(Editor's Note, Dr. Peter Kintzer: Given the large number of homeless dogs available for adoption that would be wonderful pets and companions, very careful thought and serious deliberation should be undertaken before electing to breed your dog. Please consider adoption and click here for more information>)
While many of us know a woman who has had a difficult pregnancy or had complications giving birth, we rarely think that it will be a challenge for our dogs. We tend to think that since their wild counterparts give birth all alone, in their natural habitats, they must just instinctively know what they are doing and not experience any problems at all. However, our dogs do need our support while they’re pregnant and sometimes they need our assistance delivering live, healthy puppies. In this — part 1 of my 2 part series — I will outline some key aspects of monitoring the pregnancy itself. Later, in part 2, I will discuss the actual labor and delivery.
Our dogs are not wild
First of all, let’s remember that our dogs are not wild dogs. Even though your dog may still have some of the same survival instincts as a wild dog, she is no longer physically a wild dog. Odds are she doesn’t even look like a wild dog. Maybe she’s a short stocky dog like a bulldog with a dainty, narrow pelvis and a big, adorable head which may be cute to look at but is not at all functional when she tries to pass another little being with a similarly huge head out through her tiny pelvic canal. As a result, the National Center for Biotechnology Information, reported C-section rates in Boston terriers, bulldogs and French bulldogs exceeded 80%. So do your research and know what reproductive problems may be more likely in your breed.
Know your dog’s due date
Secondly, try to know your dog’s due date so you will have some idea if she becomes overdue. I say try because sometimes the opportunities to be exacting in that determination pass you by before you even realize your dog is pregnant. The average gestation period in dogs is about 63 days. If, however, you are working with your veterinarian from the beginning (and you should be), then hormone tests that time ovulation and/or vaginal cytology that identify stages of the heat cycle can be performed to give you a much more reliable due date to plan around. Then, as the predicted due date draws near, you should start taking your dog’s rectal temperature at the same time every day because dogs should go into labor within a day of their temperature dropping below 99-100 degrees.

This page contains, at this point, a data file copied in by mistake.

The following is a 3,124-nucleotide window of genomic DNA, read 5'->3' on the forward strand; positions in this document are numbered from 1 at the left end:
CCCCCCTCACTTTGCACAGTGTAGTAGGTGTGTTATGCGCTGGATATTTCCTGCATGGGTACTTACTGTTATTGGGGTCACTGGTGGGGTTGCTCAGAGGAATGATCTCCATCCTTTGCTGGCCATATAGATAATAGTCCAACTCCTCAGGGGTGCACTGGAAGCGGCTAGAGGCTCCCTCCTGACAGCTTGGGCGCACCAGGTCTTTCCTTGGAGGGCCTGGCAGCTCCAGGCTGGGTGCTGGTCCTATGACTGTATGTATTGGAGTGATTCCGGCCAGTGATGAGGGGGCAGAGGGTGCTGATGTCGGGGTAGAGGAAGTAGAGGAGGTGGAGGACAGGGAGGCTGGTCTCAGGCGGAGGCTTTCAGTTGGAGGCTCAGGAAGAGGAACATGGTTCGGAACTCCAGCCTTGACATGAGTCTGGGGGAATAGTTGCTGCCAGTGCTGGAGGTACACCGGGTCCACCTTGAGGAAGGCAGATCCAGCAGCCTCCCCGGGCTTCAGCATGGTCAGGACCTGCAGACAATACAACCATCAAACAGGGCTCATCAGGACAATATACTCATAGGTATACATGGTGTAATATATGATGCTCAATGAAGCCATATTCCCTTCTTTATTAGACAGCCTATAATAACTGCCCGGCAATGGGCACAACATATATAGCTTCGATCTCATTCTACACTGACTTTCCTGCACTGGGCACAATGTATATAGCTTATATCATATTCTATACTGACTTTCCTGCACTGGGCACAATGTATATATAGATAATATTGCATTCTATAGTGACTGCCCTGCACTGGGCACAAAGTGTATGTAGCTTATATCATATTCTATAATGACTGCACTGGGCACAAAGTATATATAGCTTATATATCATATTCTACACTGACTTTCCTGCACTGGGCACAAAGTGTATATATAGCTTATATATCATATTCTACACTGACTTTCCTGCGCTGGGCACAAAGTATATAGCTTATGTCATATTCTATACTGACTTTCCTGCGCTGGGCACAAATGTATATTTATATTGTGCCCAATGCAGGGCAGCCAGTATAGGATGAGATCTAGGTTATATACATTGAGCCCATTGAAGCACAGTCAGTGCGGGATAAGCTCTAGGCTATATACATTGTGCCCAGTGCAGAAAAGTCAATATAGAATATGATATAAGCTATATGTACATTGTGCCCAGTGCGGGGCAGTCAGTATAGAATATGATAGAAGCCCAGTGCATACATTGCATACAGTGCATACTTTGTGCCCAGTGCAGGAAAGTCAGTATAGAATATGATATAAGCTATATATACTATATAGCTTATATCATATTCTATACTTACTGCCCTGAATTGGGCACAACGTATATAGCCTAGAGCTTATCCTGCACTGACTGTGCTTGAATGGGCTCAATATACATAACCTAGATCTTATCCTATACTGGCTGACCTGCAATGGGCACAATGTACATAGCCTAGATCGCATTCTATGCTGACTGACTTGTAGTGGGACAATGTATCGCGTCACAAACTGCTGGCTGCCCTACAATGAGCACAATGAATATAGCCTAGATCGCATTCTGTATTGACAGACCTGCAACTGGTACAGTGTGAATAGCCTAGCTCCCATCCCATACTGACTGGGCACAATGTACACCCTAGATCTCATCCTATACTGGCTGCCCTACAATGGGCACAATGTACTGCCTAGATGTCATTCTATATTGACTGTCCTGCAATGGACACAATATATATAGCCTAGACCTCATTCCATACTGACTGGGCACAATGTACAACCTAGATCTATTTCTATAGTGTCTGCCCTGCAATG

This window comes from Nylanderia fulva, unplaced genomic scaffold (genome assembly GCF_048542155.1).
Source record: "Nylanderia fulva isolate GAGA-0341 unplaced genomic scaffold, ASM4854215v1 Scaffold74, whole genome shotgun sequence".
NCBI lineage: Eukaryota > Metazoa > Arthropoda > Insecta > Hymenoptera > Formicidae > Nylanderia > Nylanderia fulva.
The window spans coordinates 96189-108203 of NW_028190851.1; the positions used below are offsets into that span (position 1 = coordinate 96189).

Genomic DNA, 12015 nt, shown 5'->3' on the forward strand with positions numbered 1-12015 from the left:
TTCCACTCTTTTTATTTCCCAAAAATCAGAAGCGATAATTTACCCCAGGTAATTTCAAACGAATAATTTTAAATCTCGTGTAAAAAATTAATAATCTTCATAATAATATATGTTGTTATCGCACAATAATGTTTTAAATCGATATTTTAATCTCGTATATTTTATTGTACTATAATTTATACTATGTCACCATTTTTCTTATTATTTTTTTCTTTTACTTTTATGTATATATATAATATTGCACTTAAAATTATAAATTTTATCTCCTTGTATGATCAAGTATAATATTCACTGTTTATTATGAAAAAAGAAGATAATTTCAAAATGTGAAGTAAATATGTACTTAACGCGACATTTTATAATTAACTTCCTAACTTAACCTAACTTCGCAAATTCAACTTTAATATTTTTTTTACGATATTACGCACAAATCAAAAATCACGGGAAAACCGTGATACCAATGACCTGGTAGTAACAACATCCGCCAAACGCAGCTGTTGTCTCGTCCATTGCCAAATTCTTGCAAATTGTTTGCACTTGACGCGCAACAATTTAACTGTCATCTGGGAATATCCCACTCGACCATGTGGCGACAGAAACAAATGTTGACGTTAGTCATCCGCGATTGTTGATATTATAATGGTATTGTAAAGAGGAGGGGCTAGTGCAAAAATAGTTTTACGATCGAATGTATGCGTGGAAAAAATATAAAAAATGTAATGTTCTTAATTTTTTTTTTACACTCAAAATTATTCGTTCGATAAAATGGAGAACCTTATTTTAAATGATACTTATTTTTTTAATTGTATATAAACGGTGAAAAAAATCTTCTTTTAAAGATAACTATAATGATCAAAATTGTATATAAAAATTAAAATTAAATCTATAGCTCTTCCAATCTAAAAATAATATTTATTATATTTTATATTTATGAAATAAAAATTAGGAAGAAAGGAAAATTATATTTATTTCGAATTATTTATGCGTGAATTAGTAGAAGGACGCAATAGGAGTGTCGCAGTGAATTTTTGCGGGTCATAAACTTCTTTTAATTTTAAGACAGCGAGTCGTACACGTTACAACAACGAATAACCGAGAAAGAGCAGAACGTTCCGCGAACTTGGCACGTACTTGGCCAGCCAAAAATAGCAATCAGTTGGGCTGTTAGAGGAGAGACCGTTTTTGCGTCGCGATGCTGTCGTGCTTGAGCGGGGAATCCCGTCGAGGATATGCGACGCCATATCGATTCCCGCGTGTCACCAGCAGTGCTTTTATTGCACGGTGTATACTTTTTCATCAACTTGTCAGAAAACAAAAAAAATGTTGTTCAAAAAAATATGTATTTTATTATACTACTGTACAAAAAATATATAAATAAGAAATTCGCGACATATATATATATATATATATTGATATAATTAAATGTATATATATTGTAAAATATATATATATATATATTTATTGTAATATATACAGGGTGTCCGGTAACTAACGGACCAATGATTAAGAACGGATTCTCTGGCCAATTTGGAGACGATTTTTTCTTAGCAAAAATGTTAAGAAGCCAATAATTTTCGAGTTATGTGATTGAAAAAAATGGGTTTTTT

How many puppies are coming?
Meanwhile, in addition to knowing when to expect puppies, it is really useful to know how many puppies are on their way. Litter size varies widely amongst dogs, who sometimes rest for a while in between deliveries. Knowing whether or not you are still expecting more is extremely helpful — especially at 3 AM.
Your veterinarian can usually feel fetuses on abdominal palpation about 4 weeks into the pregnancy, but it’s hard to count them that way. The same is true for ultrasound which can be done even a little earlier (though it’s always fun to see their little hearts beating). The most reliable way to count puppies is to wait until closer to 7 weeks, when their skeletons begin to calcify so that they will be visible on an XRay. (Plus the level of development seen on the films can also help in predicting the due date.)
Making pregnancy comfortable
Once you know how many and have a sense about when to expect, you can focus on supporting your dog during her pregnancy:
- Keep her active and fit and pay attention to her appetite and her comfort level.
- If her expanding abdomen is making it harder for her to eat big meals, feed her smaller ones. Consider switching to a more calorie-rich puppy formula in her last trimester, and call your veterinarian if your dog exhibits signs of nausea or stops eating.
- Notice if she is having any difficulty getting comfortable and offer her choices of where to rest/sleep: someplace softer, someplace cooler, even someplace on a slant. (I’ve known some very pregnant dogs that chose to sleep on their owner’s treadmills so their back end is ‘downhill’ and the mother can breathe more easily.) Obviously if your dog cannot get comfortable or seems anxious or distressed, contact your veterinarian.
- Note any vaginal discharge. Occasional clear or white mucus discharge is normal. If you see discolored or bloody discharge instead, call your veterinarian.
- If anything else concerns you at all, contact your veterinarian.
I hope you see a trend here. Communicating with your veterinarian is always key because, as I mentioned, your dog is not a wild dog alone in the world. How lucky for her — she has you.
If you have any questions or concerns, you should always visit or call your veterinarian -- they are your best resource to ensure the health and well-being of your pets.